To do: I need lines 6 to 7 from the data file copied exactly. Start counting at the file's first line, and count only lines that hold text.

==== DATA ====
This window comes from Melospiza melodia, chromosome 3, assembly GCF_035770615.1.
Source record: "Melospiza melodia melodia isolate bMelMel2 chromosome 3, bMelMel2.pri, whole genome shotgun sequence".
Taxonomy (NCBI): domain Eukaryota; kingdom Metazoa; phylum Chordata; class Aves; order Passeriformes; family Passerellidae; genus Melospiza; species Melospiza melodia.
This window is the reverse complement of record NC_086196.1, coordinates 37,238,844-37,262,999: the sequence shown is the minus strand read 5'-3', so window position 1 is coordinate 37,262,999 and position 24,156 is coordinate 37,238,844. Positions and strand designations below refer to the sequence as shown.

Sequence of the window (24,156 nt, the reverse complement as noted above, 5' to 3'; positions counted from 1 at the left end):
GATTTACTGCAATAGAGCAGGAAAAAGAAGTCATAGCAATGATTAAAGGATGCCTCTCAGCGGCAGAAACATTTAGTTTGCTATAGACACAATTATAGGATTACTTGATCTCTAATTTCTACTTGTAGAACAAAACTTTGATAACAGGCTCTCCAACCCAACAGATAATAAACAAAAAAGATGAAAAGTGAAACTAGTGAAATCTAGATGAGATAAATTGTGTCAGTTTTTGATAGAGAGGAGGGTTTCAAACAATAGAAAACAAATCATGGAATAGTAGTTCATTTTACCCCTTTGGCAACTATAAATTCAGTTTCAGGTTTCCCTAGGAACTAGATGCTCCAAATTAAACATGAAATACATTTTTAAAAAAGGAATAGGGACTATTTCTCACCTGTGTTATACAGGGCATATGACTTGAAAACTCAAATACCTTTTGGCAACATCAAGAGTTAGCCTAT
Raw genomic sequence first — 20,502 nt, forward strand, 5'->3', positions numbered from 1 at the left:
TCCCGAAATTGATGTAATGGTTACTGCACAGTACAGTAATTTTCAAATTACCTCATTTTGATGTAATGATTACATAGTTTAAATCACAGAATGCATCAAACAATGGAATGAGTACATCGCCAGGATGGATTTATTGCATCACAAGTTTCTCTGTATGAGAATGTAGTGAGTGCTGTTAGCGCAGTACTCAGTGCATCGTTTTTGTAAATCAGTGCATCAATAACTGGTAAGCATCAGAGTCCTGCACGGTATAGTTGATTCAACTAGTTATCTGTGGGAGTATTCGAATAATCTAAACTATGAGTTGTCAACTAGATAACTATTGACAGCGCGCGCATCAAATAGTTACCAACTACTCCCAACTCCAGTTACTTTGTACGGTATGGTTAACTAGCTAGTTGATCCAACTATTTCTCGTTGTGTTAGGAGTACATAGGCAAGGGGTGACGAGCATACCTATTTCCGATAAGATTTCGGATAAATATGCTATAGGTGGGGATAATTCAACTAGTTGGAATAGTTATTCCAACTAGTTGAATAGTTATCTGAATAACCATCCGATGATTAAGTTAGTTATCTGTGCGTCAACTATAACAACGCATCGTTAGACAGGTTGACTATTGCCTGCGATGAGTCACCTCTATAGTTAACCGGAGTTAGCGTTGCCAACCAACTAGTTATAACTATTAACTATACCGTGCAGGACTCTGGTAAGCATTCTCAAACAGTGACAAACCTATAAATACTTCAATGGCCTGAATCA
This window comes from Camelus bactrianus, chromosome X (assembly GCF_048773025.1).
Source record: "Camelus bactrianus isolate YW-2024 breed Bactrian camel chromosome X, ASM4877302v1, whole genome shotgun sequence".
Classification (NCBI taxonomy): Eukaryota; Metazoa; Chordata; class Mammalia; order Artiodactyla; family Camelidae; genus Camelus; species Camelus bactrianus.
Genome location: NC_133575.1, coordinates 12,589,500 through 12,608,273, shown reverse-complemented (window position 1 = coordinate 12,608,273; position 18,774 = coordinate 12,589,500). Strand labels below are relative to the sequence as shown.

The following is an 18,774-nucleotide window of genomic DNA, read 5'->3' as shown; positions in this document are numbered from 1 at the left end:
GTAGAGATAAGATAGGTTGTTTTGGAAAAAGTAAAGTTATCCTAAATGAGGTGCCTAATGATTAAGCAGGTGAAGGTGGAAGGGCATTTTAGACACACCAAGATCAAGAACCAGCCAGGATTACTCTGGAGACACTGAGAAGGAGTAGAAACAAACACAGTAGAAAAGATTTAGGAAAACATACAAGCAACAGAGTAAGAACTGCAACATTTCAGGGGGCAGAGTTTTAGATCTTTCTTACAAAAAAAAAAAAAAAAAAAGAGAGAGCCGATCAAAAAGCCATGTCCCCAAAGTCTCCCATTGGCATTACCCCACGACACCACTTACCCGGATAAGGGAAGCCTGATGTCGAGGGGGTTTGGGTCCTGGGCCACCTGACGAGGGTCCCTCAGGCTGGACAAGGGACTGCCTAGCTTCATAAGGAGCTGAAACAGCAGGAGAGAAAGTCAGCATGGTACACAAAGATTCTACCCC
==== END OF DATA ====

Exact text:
GATTTACTGCAATAGAGCAGGAAAAAGAAGTCATAGCAATGATTAAAGGATGCCTCTCAGCGGCAGAAACATTTAGTTTGCTATAGACACAATTATAGGATTACTTGATCTCTAATTTCTACTTGTAGAACAAAACTTTGATAACAGGCTCTCCAACCCAACAGATAATAAACAAAAAAGATGAAAAGTGAAACTAGTGAAATCTAGATGAGATAAATTGTGTCAGTTTTTGATAGAGAGGAGGGTTTCAAACAATAGAAAACAAATCATGGAATAGTAGTTCATTTTACCCCTTTGGCAACTATAAATTCAGTTTCAGGTTTCCCTAGGAACTAGATGCTCCAAATTAAACATGAAATACATTTTTAAAAAAGGAATAGGGACTATTTCTCACCTGTGTTATACAGGGCATATGACTTGAAAACTCAAATACCTTTTGGCAACATCAAGAGTTAGCCTAT
Raw genomic sequence first — 20,502 nt, forward strand, 5'->3', positions numbered from 1 at the left: